Iran’s president says security for Israel is ‘not possible,’ pleads for nuclear deal
President Hassan Rouhani of Iran delivered to the United Nations an extended plea to preserve the Iran nuclear deal while saying it was “not possible” to guarantee Israel security as long as it “usurped” Palestinian lands.
Rouhani, speaking Wednesday, derided the tough talk about his country delivered a day earlier by President Donald Trump and Israeli Prime Minister Benjamin Netanyahu at the launch of this year’s General Assembly in New York. His Twitter feed posted the lines as he spoke.
“Ugly, ignorant words were spoken by the U.S. president against the Iranian nation,” he said. “It’s disgraceful that the Zionist regime not committed to any international instrument or safeguard has the audacity to preach to peaceful nations.”
Trump and Netanyahu in their speeches both cast Iran as a rogue nation and said the 2015 nuclear deal trading sanctions relief for a rollback in Iran’s nuclear program was an “embarrassment.” Trump hinted there would a change in U.S. posture toward the deal, and Netanyahu said it should either be amended or canceled outright.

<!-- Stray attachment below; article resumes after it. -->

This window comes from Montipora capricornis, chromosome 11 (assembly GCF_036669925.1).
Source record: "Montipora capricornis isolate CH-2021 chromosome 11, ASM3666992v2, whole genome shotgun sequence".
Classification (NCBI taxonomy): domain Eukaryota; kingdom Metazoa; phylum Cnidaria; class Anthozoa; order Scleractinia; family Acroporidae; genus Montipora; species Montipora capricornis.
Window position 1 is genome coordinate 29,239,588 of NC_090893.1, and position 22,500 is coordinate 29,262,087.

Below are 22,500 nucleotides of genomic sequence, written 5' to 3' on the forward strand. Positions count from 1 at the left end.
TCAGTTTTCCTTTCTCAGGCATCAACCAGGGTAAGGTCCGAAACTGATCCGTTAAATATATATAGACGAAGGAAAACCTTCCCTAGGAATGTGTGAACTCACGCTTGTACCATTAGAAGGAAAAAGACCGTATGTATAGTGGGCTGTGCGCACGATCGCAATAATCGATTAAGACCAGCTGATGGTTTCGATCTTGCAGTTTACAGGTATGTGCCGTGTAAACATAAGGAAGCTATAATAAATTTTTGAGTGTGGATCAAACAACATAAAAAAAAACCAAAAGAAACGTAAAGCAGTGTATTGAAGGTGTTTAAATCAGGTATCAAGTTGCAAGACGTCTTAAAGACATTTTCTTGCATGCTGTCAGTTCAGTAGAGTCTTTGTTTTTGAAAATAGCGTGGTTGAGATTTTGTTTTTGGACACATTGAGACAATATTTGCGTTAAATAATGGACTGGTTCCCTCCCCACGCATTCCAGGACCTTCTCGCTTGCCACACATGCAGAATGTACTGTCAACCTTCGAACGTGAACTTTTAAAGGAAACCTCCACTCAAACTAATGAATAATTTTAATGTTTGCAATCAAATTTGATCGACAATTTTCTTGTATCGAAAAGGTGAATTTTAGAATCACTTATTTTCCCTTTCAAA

Rouhani, whose government still fends off criticism from Iranian hardliners opposed to the plan, cast it as a template for international peace deals.
“It belongs to the international community in its entirety and not only one or two countries,” he said of the deal otherwise known as the Joint Comprehensive Plan of Action. “The JCPOA can be a new model for global interactions.” Iran, he said, would “not be the first” to violate the deal.
Rouhani insisted that missile testing was “only for deterrence.” Trump and Netanyahu have said that Iran’s missile advances and its military adventurism are also reasons to re-examine the Iran deal.
The Iranian leader called for peaceful coexistence, but appeared to extend his invitation to everyone but Israel.
“It is not possible for a rogue and racist regime to trample upon the most basic rights of the Palestinians, and be usurpers of this land and enjoy security,” he said.
Rouhani’s predecessors and Iran’s supreme leader, Ayatollah Ali Khamenei, have said they regard the entirety of Israel as illegitimate. Rouhani has not made his views clear.
He twice mentioned ancient Iranian gestures of friendship toward the Jews as exemplars of the current regime’s alleged commitment to diversity.
“We are the same people who rescued the Jews from Babylonian servility,” he said, referring to the Jewish communities established in Persia after they wer expelled by the Babylonians from Judea in the sixth century BCE. “Historically backing the oppressed, Iran upholds the right of the Palestinian people as it did those of the Jewish people centuries ago.”